6. What is carbohydrate estimation?

    Carbohydrates are the most important source of energy for the body. We all know that carbohydrates are the primary energy source in the diet. So there are two types of carbohydrate estimation: simple and complex. Simple carbohydrates are usually known as sugars, and they can drastically affect the body. Complex carbohydrates are rich in fiber, and they digest slowly and provide long-lasting and sustained energy. The main purpose of estimating carbohydrates is to ensure that the food choice is safe and within the specified carbohydrate intake of the patient.

  7. How to prepare anthrone reagent?

    The reaction should be carried out in a fume cupboard in a thoroughly dry atmosphere. Dryness is essential. The reagents are extremely sensitive to water, and I always carry out this procedure in a desiccator. A few small chips of Mg turnings are enough. You should make up the potassium permanganate solution fresh just before use. Anthrone (C8H6O) is best made up by adding 48 g. of the solid to a solution of 100 g. of concentrated sulfuric acid in 800 ml. of water. The solution should be cooled to 0 deg. C. with an ice bath and allowed to warm to room temperature over 1 or 2 hours in a stoppered flask. The reaction mixture should be distilled off, and the solid residue washed well with cold water and dried.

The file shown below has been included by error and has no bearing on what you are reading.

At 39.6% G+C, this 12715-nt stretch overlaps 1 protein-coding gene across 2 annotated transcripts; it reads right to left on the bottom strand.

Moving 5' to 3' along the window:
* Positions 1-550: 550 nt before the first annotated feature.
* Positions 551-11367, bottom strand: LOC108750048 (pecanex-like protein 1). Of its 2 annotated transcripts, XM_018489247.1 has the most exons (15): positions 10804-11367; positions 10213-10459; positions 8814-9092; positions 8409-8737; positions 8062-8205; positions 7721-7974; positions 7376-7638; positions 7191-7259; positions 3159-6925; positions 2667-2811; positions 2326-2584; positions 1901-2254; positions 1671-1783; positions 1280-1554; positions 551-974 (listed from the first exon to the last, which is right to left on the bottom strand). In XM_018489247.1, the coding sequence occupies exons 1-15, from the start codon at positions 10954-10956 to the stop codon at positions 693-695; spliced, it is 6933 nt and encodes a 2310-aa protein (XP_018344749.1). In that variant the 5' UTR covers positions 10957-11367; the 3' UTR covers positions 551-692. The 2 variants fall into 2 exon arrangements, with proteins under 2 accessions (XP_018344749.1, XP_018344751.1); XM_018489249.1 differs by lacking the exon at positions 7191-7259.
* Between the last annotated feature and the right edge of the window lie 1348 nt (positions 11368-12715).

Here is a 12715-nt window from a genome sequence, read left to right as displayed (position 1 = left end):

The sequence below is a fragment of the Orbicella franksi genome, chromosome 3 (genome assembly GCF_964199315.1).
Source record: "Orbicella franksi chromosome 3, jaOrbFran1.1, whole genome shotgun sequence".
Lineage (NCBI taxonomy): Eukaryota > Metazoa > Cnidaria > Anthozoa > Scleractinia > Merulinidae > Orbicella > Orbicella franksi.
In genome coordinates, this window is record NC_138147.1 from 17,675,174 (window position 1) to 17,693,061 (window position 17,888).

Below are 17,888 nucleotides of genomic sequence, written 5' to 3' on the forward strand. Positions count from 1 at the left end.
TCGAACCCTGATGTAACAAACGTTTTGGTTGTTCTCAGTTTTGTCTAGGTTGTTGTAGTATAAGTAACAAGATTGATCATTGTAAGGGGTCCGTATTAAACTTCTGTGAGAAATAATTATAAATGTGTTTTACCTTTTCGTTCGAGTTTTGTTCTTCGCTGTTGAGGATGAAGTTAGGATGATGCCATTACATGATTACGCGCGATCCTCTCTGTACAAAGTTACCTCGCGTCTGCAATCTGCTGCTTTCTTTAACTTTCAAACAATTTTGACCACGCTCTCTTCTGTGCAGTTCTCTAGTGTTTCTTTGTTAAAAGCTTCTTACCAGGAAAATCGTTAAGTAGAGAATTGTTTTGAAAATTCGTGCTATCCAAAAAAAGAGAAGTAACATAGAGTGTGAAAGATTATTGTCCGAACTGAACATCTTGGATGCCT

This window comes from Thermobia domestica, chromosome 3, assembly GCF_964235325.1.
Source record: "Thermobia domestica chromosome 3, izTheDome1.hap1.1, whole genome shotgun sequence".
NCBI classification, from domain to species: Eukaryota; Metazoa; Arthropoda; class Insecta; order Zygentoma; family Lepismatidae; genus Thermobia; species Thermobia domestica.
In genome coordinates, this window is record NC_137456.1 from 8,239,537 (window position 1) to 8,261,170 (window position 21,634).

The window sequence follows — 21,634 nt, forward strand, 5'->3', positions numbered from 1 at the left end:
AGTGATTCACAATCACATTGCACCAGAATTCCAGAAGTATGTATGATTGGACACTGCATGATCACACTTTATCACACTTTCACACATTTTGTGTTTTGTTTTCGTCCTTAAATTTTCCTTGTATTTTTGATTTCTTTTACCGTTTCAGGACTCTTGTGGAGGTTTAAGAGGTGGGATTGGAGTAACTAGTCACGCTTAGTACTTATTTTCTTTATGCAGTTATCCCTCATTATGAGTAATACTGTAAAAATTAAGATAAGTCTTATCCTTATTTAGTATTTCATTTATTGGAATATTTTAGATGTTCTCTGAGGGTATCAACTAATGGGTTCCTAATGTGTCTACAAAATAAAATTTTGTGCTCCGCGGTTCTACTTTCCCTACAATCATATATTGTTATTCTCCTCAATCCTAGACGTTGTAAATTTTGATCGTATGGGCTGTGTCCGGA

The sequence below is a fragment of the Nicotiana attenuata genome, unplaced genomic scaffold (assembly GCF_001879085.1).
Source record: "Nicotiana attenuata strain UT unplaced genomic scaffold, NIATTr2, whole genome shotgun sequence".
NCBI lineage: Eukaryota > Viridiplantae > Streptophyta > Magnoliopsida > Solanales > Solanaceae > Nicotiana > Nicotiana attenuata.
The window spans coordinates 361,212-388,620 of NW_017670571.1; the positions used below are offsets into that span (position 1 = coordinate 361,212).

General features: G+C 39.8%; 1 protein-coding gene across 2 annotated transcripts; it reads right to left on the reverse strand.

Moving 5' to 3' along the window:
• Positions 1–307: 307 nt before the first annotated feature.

Few Other Protocols:

We hope you enjoyed our article about making a colorimetric determination of carbohydrates by usine Anthrone Method. With this knowledge, we know that you can make a colorimetric determination of carbohydrates using furfural, anthrone, and concentrated sulfuric acid. So what are you waiting for? Get to work!